Volunteer Profile: Becky Sloan

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Volunteer Profile - December 2010

Becky Sloan, National Promise Walk for Preeclampsia Director

What was your experience with preeclampsia?
I began experiencing face and body swelling and headaches at 22 weeks. These symptoms, along with extreme weight gain, bouts of high blood pressure, and lower fetal movement, continued until 31 weeks. My doctor was never concerned with my symptoms and told me that ‘if I didn’t stop gaining weight, I would gain 70 lbs. before the pregnancy was over.’ I didn’t make it out of the office before I burst into tears. I felt awful, like no one cared, and I still had no idea what preeclampsia was because the signs and symptoms were never mentioned to me. I was never diagnosed with anything more than ‘being a first time worried mom,’ and at 31 weeks, 6 days I went into code blue eclamptic seizures. I actually had a doctor’s appointment earlier in the day and was told to continue to take Tylenol for my excruciating headache and was sent home. Later that evening, I was home alone and called labor and delivery to ask for help. I was told I needed to go to the hospital to be assessed. I decided to drive myself to hospital so as not to bother anyone at that time of night, but not before getting sick in my driveway…another classic preeclampsia symptom. I had enough sense to know that I was not in my right mind but that I shouldn’t wait for a ride. Luckily I didn’t wait, because if I had waited for a ride from a friend or even an ambulance I don’t think I would be here today. I somehow made it through the city despite seeing stars, almost driving into parked cars, and weaving all over the road. I parked my car and walked into labor and delivery thinking they would put me on bed rest, but I was quickly escorted to a room and eleven short minutes later, I began seizing and lost consciousness. My husband didn’t have a cell phone at the time, so I had no way to contact him. He came home to a post-it note on our door that said I had gone to the hospital. He had no idea what he was about to face: three hours of not knowing if his new wife and baby would survive this ordeal. I am happy to say WE did! On October 30, 2004, our son, Jacob William, was born two months premature due to severe preeclampsia, and surprisingly neither one of us had any lasting health issues. We have since been blessed with a baby girl in 2008, Brynn Holland, who arrived a month early due to sudden onset of preeclampsia.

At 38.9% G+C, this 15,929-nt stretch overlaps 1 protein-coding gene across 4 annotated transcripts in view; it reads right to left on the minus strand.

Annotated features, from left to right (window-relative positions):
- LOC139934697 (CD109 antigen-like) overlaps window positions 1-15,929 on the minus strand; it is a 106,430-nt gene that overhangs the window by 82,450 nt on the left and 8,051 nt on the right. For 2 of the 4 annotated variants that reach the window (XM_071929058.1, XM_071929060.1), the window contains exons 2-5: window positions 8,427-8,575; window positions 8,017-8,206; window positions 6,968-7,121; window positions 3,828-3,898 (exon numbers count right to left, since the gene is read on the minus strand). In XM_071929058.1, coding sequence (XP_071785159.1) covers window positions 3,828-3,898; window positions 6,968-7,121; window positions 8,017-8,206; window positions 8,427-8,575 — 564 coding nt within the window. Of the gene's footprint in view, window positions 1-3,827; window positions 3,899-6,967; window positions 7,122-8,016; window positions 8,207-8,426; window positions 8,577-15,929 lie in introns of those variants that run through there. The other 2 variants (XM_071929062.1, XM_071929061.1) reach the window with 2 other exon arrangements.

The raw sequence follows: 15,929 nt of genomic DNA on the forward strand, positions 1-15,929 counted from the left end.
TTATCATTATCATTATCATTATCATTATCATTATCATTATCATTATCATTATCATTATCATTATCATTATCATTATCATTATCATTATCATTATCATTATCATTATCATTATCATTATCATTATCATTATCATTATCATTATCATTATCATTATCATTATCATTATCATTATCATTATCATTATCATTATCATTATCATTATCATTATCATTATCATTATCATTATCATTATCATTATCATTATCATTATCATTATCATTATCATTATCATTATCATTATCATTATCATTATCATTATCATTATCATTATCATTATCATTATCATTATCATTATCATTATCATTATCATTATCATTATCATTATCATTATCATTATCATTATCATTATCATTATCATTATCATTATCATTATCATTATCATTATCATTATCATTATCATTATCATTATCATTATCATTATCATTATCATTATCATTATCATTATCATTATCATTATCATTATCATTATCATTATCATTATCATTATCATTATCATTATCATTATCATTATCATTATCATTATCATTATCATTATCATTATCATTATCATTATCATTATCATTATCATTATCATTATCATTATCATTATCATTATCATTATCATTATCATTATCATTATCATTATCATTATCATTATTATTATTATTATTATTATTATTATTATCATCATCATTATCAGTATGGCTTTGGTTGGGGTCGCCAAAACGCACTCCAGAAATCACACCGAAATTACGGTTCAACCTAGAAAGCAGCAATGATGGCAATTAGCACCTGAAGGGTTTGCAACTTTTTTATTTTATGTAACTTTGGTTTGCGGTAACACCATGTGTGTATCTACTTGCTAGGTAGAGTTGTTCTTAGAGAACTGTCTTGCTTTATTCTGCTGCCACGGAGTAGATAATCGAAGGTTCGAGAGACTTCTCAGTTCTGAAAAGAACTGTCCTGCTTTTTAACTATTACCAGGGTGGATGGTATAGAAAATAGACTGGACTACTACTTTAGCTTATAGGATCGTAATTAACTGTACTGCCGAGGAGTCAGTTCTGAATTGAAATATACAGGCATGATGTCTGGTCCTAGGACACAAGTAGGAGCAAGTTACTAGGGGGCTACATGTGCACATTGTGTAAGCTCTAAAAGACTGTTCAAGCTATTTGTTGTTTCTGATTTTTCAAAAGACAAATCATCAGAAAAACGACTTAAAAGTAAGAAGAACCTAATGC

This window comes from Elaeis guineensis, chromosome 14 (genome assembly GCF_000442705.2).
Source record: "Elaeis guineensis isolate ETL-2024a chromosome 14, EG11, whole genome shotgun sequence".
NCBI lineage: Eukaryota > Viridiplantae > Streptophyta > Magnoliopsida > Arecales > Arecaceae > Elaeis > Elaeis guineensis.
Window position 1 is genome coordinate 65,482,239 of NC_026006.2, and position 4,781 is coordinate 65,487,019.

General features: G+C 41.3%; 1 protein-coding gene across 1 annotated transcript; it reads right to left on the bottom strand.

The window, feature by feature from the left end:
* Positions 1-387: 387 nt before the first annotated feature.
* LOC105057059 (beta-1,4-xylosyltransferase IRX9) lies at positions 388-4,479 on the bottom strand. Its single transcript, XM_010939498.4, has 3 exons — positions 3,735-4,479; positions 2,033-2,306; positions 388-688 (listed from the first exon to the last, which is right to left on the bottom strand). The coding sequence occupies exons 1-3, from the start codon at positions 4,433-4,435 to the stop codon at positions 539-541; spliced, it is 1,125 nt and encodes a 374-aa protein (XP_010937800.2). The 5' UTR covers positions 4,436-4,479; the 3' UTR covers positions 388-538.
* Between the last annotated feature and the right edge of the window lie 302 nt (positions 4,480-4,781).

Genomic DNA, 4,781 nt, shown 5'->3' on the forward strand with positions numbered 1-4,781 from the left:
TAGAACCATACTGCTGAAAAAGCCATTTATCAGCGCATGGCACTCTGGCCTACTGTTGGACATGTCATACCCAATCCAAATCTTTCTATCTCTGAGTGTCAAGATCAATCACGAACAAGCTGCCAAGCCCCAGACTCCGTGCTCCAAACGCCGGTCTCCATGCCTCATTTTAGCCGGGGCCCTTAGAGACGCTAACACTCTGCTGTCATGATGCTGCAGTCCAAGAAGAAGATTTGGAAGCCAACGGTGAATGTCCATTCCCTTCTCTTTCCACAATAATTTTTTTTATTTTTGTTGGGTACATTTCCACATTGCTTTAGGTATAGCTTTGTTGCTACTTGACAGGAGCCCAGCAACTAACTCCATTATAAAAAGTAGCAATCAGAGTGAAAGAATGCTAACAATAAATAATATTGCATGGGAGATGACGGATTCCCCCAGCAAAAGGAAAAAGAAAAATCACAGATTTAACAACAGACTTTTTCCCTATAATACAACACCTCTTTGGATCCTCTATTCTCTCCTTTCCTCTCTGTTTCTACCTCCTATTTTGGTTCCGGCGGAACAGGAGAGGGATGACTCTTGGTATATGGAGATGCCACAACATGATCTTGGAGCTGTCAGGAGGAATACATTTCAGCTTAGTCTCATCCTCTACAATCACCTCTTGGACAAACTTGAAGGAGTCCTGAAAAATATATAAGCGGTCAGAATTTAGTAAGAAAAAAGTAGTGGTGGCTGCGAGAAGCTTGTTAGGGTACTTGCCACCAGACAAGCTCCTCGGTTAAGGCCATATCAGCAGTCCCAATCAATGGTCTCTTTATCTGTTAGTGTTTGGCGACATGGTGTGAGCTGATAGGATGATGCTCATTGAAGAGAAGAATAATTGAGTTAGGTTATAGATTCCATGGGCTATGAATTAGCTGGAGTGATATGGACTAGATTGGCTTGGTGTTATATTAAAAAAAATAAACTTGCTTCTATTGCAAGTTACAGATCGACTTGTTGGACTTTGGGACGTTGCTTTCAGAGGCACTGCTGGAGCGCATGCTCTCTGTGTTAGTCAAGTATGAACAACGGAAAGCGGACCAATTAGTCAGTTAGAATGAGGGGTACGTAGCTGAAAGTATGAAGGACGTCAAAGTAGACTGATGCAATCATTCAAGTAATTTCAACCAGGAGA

Why do you volunteer for the Preeclampsia Foundation?
I volunteer because my family and I are some of the lucky ones. Many Foundation volunteers unfortunately are here to honor those whom they have lost. I am here to stand up and say that you shouldn’t have to lose a child, daughter, sibling, or grandchild in order to make a difference. What happened to me wasn’t ok. My pregnancy ordeal should have never happened. My doctor was obviously incredibly uninformed about preeclampsia, which in turn made me unaware of the disease. I volunteer to raise awareness by telling my story. If my doctor would have known; if I had known the signs and symptoms, maybe my story would have been different and most likely I wouldn’t be volunteering. I guess you can say the Foundation was lucky in that respect!

What goals and dreams do you have for how the PF could inspire more Walk activities?
Ideally I would like to see walk coordinators not have to worry about finances and sponsors, and be able to focus more on participation and raising awareness. If the Promise Walk gained continuous national sponsorship support, our volunteer coordinators would be able to spend their invaluable time in the local community raising awareness and encouraging participants to walk rather than wondering how they are going to pay for their walk.

How aware were you about preeclampsia before/during your pregnancy?
I read the two or three sentences in What to Expect When You Are Expecting. I never heard a word about it from my OB throughout my entire pregnancy and certainly didn’t know that high blood pressure or swelling were symptoms associated with the disease.


What resources do you find most helpful to volunteers and Foundation members?
The Foundation gave me a starting point to figuring out what happened to me. Even after meeting with my doctor to get answers, I was told that my case was considered ‘a fluke.’ That was it… no responsibility taken for what happened or ‘we are sorry for your ordeal.’ It was strangely comforting to know I wasn’t alone and a place I could go to be miserable, not having to put on a fake, happy mommy face. The friends and collaborations I have made through this organization over the years are partially responsible for the healing I went through to ‘get over’ what happened to my family and me.


What has been your most gratifying moment as a Foundation volunteer?
I don’t know…tough question. Coordinating walks in San Diego while accepting the National Walk Director position this past year has been a lot of hard work, so I don’t think that I have had time to enjoy the success of the Promise Walks. I feel like I still have a lot of work to do, because we have many areas of the US that aren’t holding walks. I have high expectations for myself and for the Promise Walk, so I am not sure I have had my most ‘gratifying volunteer moment’ yet. I can say that I am very proud of the work I have done thus far and am hopeful that the work I am doing today, tomorrow, and in the future will bring me to that most gratifying moment. I guess maybe the day my daughter doesn’t have to worry about preeclampsia, I will feel that moment.

 

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